I love roast chicken. I personally see it as comfort food. Moist, tender, flavorfully crusted. . . it just has all the bells and whistles of good food for me. I never thought I could have one of my favorite dishes better than how I’ve come to know it, and by a huge margin!
Simply put, this is the juiciest roast chicken I’ve ever had. . . ever! We do have roast chicken for dinner often at home and I do confess that the breast part ends up in the fridge waiting to be recycled into some other recipe the following day. Not this time.
Let’s begin. Get a good kitchen shear and cut along that chicken all along its backbone. That’s how simple a spatchcock cut is.
Let’s make our marinade. Pretty much like making a pesto, grind the cilantro(leaves and stems), garlic, and black peppercorns in a food processor. Add in about half a cup of olive oil to get all those ingredients into a smooth paste.
We’ll leave the salt out for the meantime as adding it now would cause our chicken to dry up. Salt always does this. It will only be advisable to add salt to your marinade if you’re leaving your meat to marinate for 36 hours or longer. By that much time, your meat will reach a state of reverse osmosis wherein all moisture works its way back inside.
For me, this recipe turned out excellent mainly because of the cooking technique rather than this marinade actually. Have your own trusted blend to spice this chicken up? By all means, go ahead.
Get the chicken in a sous vide bag together with the cilantro paste you’ve just made. Leave it to sit in the fridge for a minimum of four hours or better yet overnight.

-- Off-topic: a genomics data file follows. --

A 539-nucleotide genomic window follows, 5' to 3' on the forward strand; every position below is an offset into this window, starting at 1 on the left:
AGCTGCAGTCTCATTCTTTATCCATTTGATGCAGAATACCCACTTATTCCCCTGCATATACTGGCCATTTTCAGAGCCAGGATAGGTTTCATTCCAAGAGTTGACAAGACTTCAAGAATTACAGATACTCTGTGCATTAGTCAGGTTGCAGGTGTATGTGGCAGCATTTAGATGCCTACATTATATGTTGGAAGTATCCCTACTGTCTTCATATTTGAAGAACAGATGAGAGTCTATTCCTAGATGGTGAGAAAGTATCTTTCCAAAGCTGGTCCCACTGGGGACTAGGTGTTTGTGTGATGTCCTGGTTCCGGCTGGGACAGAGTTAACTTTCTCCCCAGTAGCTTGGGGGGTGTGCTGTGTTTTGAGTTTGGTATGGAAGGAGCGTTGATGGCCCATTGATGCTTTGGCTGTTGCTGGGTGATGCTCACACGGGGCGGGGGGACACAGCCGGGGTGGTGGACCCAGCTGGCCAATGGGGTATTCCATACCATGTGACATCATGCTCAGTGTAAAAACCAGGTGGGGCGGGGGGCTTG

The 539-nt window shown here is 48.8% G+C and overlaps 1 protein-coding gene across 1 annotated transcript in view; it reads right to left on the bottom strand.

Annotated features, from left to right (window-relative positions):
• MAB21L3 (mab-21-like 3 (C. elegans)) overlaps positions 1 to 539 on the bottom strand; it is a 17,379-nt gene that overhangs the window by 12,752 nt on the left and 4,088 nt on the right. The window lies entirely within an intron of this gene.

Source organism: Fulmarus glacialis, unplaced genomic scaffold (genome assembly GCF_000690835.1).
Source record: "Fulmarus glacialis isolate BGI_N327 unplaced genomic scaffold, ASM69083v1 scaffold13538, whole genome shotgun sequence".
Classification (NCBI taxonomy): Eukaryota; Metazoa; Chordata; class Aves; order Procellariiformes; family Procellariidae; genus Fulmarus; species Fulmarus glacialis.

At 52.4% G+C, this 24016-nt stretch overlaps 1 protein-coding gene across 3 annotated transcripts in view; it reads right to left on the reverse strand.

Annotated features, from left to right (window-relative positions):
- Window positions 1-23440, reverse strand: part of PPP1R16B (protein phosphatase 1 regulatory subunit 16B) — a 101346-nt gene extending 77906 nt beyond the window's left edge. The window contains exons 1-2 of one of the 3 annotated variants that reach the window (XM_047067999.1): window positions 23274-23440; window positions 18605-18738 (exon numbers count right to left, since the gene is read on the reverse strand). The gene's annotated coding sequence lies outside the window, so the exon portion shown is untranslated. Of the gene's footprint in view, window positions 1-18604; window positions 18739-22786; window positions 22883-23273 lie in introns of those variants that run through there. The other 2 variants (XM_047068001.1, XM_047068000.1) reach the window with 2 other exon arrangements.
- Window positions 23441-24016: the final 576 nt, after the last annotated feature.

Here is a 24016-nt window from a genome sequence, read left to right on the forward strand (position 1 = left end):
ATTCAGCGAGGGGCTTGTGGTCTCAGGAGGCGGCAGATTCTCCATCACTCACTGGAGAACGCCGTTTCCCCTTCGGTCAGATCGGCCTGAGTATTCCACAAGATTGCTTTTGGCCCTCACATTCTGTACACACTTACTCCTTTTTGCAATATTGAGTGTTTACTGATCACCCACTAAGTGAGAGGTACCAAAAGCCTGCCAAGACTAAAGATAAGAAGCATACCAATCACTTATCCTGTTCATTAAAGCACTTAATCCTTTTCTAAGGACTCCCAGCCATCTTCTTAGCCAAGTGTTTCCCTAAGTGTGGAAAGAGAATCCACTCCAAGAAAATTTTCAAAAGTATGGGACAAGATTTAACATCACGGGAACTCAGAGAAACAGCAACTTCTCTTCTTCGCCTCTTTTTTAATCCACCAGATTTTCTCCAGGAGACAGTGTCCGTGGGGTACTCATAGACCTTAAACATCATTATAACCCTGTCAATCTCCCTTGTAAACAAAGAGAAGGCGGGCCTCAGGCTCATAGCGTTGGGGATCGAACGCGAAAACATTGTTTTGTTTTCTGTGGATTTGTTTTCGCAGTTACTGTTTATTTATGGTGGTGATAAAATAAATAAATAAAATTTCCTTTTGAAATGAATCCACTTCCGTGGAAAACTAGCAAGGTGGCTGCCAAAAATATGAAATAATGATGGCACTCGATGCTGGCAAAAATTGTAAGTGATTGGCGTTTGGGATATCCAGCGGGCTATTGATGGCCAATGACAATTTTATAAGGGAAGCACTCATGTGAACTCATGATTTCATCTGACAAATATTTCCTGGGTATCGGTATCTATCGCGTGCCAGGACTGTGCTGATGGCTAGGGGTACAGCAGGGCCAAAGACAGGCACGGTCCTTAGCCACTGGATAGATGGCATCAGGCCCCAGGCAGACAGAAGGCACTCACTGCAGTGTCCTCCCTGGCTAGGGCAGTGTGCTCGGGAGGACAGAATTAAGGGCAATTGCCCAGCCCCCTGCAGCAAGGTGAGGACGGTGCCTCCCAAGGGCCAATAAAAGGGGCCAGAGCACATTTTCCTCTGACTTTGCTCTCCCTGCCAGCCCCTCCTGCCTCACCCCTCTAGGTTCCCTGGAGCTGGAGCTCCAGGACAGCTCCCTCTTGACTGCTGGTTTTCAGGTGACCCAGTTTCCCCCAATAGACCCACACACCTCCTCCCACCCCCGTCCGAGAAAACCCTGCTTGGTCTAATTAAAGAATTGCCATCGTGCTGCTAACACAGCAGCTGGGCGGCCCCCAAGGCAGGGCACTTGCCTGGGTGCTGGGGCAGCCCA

Here’s another good thing made possible by sous vide cooking. Eating pink chicken flesh used to be a sure recipe for food poisoning. No longer. Pasteurization(or killing bacteria), is not a result of cooking temperature alone. It can be achieved through long exposure to the right temperature as well.
Put your chicken into an ice bath as soon as it gets out of the sous vide tub. This will bring down the core temperature of your chicken so it doesn’t overcook in the final stage of broiling.
Set the chicken on a baking pan and season it with a good amount of salt. Broil it for 10-15 minutes at 425F. Make sure to get your oven pre-heated to keep the browning process brief and keep your chicken from overcooking.
Those cooking liquids left in the sous vide bag are too intensely flavored to discard. Make a quick dipping sauce out of it. Whisk it with some mayonnaise or yogurt, drizzle in some vinegar, and season to taste with salt and pepper.
Should I say one more time that this is the juiciest roast chicken I’ve ever had?